As if the golden day itself had been
Green-house, shell-grot, and moss-lined hermitage. Extinguished in a moment; total gloom,
Thou see'st a homely Pile, yet to these walls

In which he sate alone, with unclosed eyes,
The heifer comes in the snow-storm, and here Upon the blinded mountain's silent top !
The new-dropped lamb finds shelter from the wind.
And hither does one Poet sometimes row
His pinnace, a small vagrant barge, up-piled
With plenteous store of heath and withered fern,
(A lading which he with his sickle cuts,
Among the mountains) and beneath this roof
He makes his summer couch, and here at noon

WRITTEN WITH A SLATE PENCIL UPON A STONE, THE Spreads out his limbs, while, yet unshorn, the

QUARRY, UPON ONE OF THE ISLANDS AT RYDAL.
Sheep,

STRANGER! this hillock of mis-shapen stones
Panting beneath the burthen of their wool,
Lie round him, even as if they were a part

Is not a Ruin spared or made by time,
Of his own Household: nor, while from his bed

Nor, as perchance thou rashly deem'st, the Cairn

Of some old British Chief : 'tis nothing more He looks, through the open door-place, toward the lake

Than the rude embryo of a little Dome

Or Pleasure-house, once destined to be built
And to the stirring breezes, does he want
Creations lovely as the work of sleep-

Among the birch-trees of this rocky isle.
Fair sights, and visions of romantic joy!

But, as it chanced, Sir William having learned
That from the shore a full-grown man might wade,
And make himself a freeman of this spot
At any hour he chose, the prudent Knight

1813

VII.

LARGEST OF

A HEAP LYING NEAR A DESERTED

Desisted, and the quarry and the mound

The vocal raptures of fresh poesy, Are monuments of his unfinished task.

Shall he frequent these precincts; locked no more The block on which these lines are traced, perhaps, In earnest converse with beloved Friends, Was once selected as the corner-stone

Here will he gather stores of ready bliss, Of that intended Pile, which would have been As from the beds and borders of a garden Some quaint odd plaything of elaborate skill, Choice flowers are gathered! But, if Power may So that, I guess, the linnet and the thrush,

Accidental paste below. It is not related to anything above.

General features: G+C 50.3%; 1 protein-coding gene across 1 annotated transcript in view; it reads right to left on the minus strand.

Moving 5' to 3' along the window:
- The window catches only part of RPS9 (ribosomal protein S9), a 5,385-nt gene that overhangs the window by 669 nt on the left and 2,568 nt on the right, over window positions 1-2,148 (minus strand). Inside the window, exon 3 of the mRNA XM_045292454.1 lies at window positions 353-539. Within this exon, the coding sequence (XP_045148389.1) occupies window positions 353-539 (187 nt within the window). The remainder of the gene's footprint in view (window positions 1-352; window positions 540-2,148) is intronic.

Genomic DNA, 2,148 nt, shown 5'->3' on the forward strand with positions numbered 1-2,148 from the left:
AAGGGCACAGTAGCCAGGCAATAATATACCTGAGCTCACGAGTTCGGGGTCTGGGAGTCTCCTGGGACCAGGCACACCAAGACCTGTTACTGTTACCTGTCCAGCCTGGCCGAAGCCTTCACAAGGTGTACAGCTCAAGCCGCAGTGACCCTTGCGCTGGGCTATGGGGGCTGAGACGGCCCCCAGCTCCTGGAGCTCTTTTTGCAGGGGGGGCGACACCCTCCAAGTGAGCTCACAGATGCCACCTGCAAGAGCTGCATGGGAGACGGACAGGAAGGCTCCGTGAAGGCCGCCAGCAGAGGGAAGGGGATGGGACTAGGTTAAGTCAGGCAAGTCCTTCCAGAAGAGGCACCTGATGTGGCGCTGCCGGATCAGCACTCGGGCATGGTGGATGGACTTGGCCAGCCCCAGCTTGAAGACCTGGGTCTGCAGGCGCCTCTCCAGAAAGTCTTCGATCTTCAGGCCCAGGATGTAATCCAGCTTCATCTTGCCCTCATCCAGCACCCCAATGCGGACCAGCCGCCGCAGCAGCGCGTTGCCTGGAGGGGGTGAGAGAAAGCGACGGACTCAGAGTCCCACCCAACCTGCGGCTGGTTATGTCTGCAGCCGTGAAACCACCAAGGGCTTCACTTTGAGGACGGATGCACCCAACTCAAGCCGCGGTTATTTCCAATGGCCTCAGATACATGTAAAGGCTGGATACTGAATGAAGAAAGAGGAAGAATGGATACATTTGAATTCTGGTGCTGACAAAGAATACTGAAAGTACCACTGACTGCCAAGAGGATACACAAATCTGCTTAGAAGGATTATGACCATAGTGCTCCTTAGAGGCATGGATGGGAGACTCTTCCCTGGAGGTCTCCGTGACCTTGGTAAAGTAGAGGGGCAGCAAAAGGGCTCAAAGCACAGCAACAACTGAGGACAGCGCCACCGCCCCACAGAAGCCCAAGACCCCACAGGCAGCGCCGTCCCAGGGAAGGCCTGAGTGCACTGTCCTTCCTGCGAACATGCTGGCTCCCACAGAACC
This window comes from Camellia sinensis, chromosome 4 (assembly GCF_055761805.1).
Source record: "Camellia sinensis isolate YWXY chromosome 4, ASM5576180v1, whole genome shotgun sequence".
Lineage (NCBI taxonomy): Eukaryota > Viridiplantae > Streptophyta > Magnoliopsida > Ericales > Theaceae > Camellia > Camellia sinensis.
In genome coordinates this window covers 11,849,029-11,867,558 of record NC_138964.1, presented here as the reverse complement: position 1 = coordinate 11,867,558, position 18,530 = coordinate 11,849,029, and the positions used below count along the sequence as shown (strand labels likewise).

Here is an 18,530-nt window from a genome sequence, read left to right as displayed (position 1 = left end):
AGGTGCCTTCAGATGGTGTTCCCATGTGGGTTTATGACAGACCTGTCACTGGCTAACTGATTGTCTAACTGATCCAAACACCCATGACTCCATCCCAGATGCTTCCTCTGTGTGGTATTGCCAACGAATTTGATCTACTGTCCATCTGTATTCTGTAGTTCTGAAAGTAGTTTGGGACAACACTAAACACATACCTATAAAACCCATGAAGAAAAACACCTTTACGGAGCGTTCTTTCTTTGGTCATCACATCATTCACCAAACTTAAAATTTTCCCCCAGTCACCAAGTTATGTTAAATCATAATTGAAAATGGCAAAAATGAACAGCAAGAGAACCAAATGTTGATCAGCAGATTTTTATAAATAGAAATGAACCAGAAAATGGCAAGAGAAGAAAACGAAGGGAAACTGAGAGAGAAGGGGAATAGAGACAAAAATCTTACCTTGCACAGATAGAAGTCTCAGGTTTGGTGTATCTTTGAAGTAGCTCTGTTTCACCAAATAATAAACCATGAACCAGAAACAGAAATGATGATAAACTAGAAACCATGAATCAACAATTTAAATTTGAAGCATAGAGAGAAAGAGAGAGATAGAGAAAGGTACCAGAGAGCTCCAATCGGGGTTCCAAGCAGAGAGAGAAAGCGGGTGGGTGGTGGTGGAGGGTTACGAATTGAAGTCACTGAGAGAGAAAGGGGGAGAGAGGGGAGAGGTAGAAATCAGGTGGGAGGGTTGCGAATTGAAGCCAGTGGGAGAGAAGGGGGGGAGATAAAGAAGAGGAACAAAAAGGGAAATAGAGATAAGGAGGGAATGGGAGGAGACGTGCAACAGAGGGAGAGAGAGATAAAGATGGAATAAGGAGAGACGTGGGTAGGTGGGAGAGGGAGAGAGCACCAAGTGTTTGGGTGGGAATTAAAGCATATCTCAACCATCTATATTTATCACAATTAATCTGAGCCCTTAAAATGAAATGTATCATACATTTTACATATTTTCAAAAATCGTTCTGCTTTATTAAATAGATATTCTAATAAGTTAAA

spring And other little builders who dwell here,

Out of a farewell yearning-favoured more
Had wondered at the work. But blame him not, Than kindred wishes mated suitably
For old Sir William was a gentle Knight,

With vain regrets—the Exile would consign Bred in this vale, to which he appertained

This Walk, his loved possession, to the care
With all his ancestry. Then peace to him, Of those pure Minds that reverence the Muse.
And for the outrage which he had devised
Entire forgiveness !—But if thou art one
On fire with thy impatience to become
An inmate of these mountains,-if, disturbed
By beautiful conceptions, thou hast hewn
Out of the quiet rock the elements

A HERMIT'S CELL.
Of thy trim Mansion destined soon to blaze
In snow-white splendour,—think again; and, taught

1818.
By old Sir William and his quarry, leave
Thy fragments to the bramble and the rose;

Hopes what are they ?-Beads of morning There let the vernal slow-worm sun himself,

Strung on slender blades of grass ;
And let the redbreast hop from stone to stone.

Or a spider's web adorning
In a strait and treacherous pass.

1826.

X.

INSCRIPTIONS SUPPOSED TO BE FOUND IN AND YEAR

I.

1800.

[blocks in formation]
[merged small][merged small][merged small][merged small][merged small][merged small][merged small][merged small][merged small][merged small][merged small][merged small][merged small][merged small][merged small][merged small][merged small][merged small][merged small][merged small][merged small][merged small][merged small][ocr errors][merged small][merged small][merged small]

The umbrageous Oak, in pomp outspread, This quiet spot; and, Stranger! not unmoved Full oft, when storms the welkin rend,

Wilt thou behold this shapeless heap of stones, Draws lightning down upon the head

The desolate ruins of St. Herbert's Cell. It promised to defend.

Here stood his threshold ; here was spread the roof

That sheltered him, a self-secluded Man, But Thou art true, incarnate Lord,

After long exercise in social cares Who didst vouchsafe for man to die;

And offices humane, intent to adore Thy smile is sure, thy plighted word

The Deity, with undistracted mind, No change can falsify!

And meditate on everlasting things,

In utter solitude. But he had left I bent before thy gracious throne,

A Fellow-labourer, whom the good Man loved And asked for peace on suppliant knee;

As his own soul. And, when with eye upraised
And peace was given,-nor peace alone, To heaven he knelt before the crucifix,
But faith sublimed to ecstasy!

While o'er the lake the cataract of Lodore
Pealed to his orisons, and when he paced
Along the beach of this small isle and thought
Of his Companion, he would pray that both
(Now that their earthly duties were fulfilled)

Might die in the same moment. Nor in vain ST. HERBERT'S ISLAND, DERWENT-WATER.

So prayed he:-as our chronicles report, If thou in the dear love of some one Friend Though here the Hermit numbered his last day Hast been so happy that thou know'st what thoughts Far from St. Cuthbert his beloved Friend, Will sometimes in the happiness of love

Those holy Men both died in the same hour.

1800. Make the heart sink, then wilt thou reverence

XV.

FOR THE SPOT WHERE THE HERMITAGE STOOD ON

« PreviousContinue »